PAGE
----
To fill the skills gap, technology leaders must groom internal employees through training. Mishra has got his team members certified on AWS and advanced modules of S/4HANA to meet his technology needs for cloud and SAP respectively. “We have linked the employee appraisal to training, which encourages them to upskill. Since their families are based in Haridwar, they don’t move out even after getting trained unless the offer is too good,” he says.

Enhancing skills in a small city, however, also comes with its own challenges, as Manoranjan Kumar[JS1] , CIO at Shree Cement, encountered. “Those who get trained and stay back expect promotions. Over time, someone joining as an engineer could become a manager but without anyone reporting to him. It then becomes tough to justify his managerial role to the HR department, says Manoranjan, who is based in Beawar, a small city in the state of Rajasthan, about 450 kilometers from New Delhi.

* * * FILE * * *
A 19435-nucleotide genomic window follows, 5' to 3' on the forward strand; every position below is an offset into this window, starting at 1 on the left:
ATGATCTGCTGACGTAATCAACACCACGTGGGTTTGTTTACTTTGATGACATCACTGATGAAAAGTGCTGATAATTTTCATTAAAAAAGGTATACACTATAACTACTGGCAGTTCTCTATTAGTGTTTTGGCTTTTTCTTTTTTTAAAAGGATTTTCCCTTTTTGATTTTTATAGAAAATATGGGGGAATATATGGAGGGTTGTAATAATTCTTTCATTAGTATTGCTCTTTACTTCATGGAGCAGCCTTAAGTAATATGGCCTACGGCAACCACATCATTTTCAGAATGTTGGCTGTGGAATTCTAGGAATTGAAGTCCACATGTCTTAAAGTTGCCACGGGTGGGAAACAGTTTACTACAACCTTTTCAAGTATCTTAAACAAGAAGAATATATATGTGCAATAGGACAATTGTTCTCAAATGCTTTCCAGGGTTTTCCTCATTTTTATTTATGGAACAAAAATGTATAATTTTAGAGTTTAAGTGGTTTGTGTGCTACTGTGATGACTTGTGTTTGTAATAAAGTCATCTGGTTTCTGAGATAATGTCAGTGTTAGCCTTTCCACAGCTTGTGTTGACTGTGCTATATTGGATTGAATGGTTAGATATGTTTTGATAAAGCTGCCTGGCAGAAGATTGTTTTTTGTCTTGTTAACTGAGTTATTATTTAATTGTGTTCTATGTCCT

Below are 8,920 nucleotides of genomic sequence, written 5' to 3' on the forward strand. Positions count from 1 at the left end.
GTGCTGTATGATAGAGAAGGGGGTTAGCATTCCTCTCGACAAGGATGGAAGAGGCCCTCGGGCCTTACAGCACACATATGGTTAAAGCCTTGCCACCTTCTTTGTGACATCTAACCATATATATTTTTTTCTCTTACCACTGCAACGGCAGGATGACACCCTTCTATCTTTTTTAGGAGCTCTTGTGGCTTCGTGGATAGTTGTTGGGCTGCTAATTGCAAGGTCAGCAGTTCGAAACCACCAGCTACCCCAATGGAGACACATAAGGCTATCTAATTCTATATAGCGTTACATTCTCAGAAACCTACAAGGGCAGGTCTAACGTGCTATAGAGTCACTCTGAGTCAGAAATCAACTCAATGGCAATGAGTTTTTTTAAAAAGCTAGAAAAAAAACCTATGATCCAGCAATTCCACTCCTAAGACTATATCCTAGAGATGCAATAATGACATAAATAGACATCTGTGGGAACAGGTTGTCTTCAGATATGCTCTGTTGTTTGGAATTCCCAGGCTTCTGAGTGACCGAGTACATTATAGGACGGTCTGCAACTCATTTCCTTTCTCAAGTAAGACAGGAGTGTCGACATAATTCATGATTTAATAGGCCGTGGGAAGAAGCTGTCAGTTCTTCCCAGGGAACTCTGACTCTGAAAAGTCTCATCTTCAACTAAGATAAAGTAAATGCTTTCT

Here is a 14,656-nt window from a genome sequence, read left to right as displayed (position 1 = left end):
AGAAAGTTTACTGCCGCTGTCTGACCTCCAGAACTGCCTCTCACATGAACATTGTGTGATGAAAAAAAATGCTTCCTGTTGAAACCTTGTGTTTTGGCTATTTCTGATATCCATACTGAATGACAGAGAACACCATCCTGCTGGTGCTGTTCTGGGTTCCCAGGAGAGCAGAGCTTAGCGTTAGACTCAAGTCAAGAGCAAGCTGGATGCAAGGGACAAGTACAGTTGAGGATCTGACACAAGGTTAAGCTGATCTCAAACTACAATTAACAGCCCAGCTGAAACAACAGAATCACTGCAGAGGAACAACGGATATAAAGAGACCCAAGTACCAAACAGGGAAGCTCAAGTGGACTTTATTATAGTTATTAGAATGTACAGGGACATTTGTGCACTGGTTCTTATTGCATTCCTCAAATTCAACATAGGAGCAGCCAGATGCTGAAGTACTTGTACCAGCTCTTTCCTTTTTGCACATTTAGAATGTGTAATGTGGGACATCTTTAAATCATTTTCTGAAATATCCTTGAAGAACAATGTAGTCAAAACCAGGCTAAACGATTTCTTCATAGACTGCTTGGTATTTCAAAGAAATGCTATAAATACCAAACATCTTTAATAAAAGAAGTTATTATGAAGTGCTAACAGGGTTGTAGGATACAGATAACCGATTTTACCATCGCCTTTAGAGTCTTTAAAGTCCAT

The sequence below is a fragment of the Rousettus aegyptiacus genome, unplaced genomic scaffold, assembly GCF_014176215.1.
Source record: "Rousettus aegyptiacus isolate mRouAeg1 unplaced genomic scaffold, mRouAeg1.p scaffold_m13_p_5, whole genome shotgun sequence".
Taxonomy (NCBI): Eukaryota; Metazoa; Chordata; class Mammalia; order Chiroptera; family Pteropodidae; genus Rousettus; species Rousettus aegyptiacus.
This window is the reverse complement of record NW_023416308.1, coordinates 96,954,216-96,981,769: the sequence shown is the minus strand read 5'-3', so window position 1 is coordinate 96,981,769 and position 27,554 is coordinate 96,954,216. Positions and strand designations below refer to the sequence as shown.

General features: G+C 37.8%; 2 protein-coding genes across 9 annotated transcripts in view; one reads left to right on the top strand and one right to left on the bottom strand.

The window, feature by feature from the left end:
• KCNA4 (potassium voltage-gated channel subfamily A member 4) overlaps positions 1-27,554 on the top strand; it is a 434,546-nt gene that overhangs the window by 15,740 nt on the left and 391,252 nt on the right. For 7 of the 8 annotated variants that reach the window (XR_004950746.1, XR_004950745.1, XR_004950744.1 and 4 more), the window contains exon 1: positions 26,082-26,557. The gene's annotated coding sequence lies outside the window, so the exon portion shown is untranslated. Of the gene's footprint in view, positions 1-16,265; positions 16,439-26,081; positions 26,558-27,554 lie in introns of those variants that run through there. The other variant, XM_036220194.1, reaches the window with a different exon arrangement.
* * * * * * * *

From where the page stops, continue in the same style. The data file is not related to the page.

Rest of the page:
Lohia’s Jagdip has found a permanent solution to the problem. “We have set up a satellite office in Noida, which falls under the National Capital Region of New Delhi. We tell the candidates at the time of their recruitment that they will have to spend two weeks in a month in Kanpur. During these two weeks, they visit the shop floor to understand the business requirements at a granular level and come back and work on it in Noida, which balances their personal and professional lives. This approach has worked fine for the company,” he says.

In case of more workload, as a fallback mechanism, Jagdip has entered into an annual maintenance service agreement with KPMG. Under the agreement, Lohia has a fixed number of hours in a month for using KPMG’s resources on any technology project. If the hours are not consumed within a month, they roll over to the next month.